Finally, we have preparedness. Its rise is roughly simultaneous with that of pre-emption. Its elective field, however, is the biological rather than the warlike, public health rather than warfare, even if «infectious disease outbreak and bioterrorism [can be] treated as identical threats, in the absence of any sure means of distinguishing the two » (Cooper 2006, 113), and if the rationale of preparedness may apply just as well to natural disasters, industrial accidents, terrorist attacks of any sort and other types of emergency. Preparedness, indeed, seems to encapsulate the logic of emergency. It conveys the idea of swiftness, of a prompt responsivity to a threat that has «emergent» characters, concealing and accumulating even for long before coming to a sudden eruption. The hidden character of the threat is what preparedness shares with pre-emption. The latter is even sometimes assimilated to the operational modality of the former, to the extent that the sound way to respond to emergence is regarded to be counter-emergence (Cooper 2006). However, unlike pre-emption and the other types of anticipation discussed so far, which aim in different ways to avoid the occurrence of a certain future, the operational field of preparedness is straddling the harbingers and the aftermath of the precipitating event, its aim being to mitigate the effects of the latter.

Given this, it comes as no surprise that preparedness has been associated with resilience, the capacity of recovering after a trauma (Anderson 2010). In fact, the two governmental approaches to emergency have arisen simultaneously, though in principle resilience should be regarded as the reciprocal of preparedness – the more effective the latter, the lesser the size of the trauma, hence the need of resilience. In any case, the event which preparedness aims to anticipate and address is usually assumed to build up «on its own». This marks another difference with pre-emption. However, we shall see that a pre-emptive logic can be found in preparedness. We shall also see that the array of techniques elicited by the latter has been, somewhat controversially, referred to a precautionary rationale. All this makes the logic of preparedness not easy to disentangle.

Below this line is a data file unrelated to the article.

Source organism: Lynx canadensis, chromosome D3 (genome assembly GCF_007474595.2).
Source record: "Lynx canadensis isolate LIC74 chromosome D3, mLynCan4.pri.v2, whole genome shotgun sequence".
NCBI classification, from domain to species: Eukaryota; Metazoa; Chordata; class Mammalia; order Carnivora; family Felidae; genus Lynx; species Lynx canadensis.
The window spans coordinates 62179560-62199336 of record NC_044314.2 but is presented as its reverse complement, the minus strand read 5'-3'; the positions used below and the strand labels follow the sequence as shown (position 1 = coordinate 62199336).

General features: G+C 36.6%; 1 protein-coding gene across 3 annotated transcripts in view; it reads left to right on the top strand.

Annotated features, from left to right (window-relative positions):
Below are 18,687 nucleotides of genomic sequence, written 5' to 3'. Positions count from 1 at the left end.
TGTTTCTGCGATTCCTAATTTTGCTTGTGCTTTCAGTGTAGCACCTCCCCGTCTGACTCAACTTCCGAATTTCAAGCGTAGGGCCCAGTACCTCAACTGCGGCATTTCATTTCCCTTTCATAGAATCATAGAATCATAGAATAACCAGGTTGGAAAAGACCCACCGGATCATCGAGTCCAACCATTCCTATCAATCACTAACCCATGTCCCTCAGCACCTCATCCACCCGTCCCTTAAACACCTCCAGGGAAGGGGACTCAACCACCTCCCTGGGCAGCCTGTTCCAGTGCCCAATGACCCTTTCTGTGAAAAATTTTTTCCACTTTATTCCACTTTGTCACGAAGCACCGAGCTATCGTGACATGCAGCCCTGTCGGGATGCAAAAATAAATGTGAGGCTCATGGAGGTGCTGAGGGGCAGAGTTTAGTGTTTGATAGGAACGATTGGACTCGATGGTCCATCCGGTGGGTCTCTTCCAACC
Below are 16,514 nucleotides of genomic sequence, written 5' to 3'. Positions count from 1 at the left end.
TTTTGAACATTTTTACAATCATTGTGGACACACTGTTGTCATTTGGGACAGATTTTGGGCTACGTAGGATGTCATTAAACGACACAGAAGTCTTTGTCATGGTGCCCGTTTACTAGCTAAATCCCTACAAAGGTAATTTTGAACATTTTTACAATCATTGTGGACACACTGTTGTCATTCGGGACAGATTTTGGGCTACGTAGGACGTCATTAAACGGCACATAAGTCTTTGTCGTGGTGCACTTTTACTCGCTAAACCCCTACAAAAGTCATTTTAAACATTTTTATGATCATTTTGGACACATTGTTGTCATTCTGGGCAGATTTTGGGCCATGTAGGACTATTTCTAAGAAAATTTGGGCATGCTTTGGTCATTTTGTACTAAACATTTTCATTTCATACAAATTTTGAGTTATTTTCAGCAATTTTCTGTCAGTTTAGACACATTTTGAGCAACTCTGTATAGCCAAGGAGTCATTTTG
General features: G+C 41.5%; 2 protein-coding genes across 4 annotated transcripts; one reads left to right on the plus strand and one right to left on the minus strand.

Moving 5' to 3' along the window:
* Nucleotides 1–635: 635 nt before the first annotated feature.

Interpreting preparedness

Preparedness techniques include scenario-based planning, early warning systems (sentinel devices), and medical supply stockpiling (medications, machinery, masks, vaccines etc.). These techniques were originally conceived to prepare for nuclear attack, yet in the 1990s they were extended to the threat of bioterrorism and, beginning in the 2000s, to emerging infectious diseases (Lakoff 2017).